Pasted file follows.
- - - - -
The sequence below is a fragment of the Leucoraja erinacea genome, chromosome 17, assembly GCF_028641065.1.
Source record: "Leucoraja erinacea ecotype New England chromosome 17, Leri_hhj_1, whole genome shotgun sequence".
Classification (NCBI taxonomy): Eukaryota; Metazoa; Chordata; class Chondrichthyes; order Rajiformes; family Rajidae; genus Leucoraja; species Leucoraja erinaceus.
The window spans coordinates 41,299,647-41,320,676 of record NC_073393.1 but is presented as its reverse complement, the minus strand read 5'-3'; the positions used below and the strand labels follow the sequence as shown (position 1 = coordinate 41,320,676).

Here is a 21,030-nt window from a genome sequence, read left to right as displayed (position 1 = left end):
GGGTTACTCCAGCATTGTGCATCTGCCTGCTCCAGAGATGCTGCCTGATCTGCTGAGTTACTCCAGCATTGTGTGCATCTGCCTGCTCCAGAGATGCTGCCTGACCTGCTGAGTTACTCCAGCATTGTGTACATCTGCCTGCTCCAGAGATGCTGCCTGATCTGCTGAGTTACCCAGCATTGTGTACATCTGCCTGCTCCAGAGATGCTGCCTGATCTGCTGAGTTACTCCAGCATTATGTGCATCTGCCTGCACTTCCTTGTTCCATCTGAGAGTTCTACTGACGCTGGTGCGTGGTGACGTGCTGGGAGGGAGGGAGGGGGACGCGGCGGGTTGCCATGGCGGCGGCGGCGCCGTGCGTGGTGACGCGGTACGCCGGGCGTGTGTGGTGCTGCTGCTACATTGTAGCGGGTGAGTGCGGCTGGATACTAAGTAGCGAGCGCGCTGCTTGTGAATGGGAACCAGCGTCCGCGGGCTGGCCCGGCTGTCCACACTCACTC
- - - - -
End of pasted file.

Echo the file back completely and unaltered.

The sequence below is a fragment of the Leucoraja erinacea genome, chromosome 17, assembly GCF_028641065.1.
Source record: "Leucoraja erinacea ecotype New England chromosome 17, Leri_hhj_1, whole genome shotgun sequence".
Classification (NCBI taxonomy): Eukaryota; Metazoa; Chordata; class Chondrichthyes; order Rajiformes; family Rajidae; genus Leucoraja; species Leucoraja erinaceus.
The window spans coordinates 41,299,647-41,320,676 of record NC_073393.1 but is presented as its reverse complement, the minus strand read 5'-3'; the positions used below and the strand labels follow the sequence as shown (position 1 = coordinate 41,320,676).

Here is a 21,030-nt window from a genome sequence, read left to right as displayed (position 1 = left end):
GGGTTACTCCAGCATTGTGCATCTGCCTGCTCCAGAGATGCTGCCTGATCTGCTGAGTTACTCCAGCATTGTGTGCATCTGCCTGCTCCAGAGATGCTGCCTGACCTGCTGAGTTACTCCAGCATTGTGTACATCTGCCTGCTCCAGAGATGCTGCCTGATCTGCTGAGTTACCCAGCATTGTGTACATCTGCCTGCTCCAGAGATGCTGCCTGATCTGCTGAGTTACTCCAGCATTATGTGCATCTGCCTGCACTTCCTTGTTCCATCTGAGAGTTCTACTGACGCTGGTGCGTGGTGACGTGCTGGGAGGGAGGGAGGGGGACGCGGCGGGTTGCCATGGCGGCGGCGGCGCCGTGCGTGGTGACGCGGTACGCCGGGCGTGTGTGGTGCTGCTGCTACATTGTAGCGGGTGAGTGCGGCTGGATACTAAGTAGCGAGCGCGCTGCTTGTGAATGGGAACCAGCGTCCGCGGGCTGGCCCGGCTGTCCACACTCACTC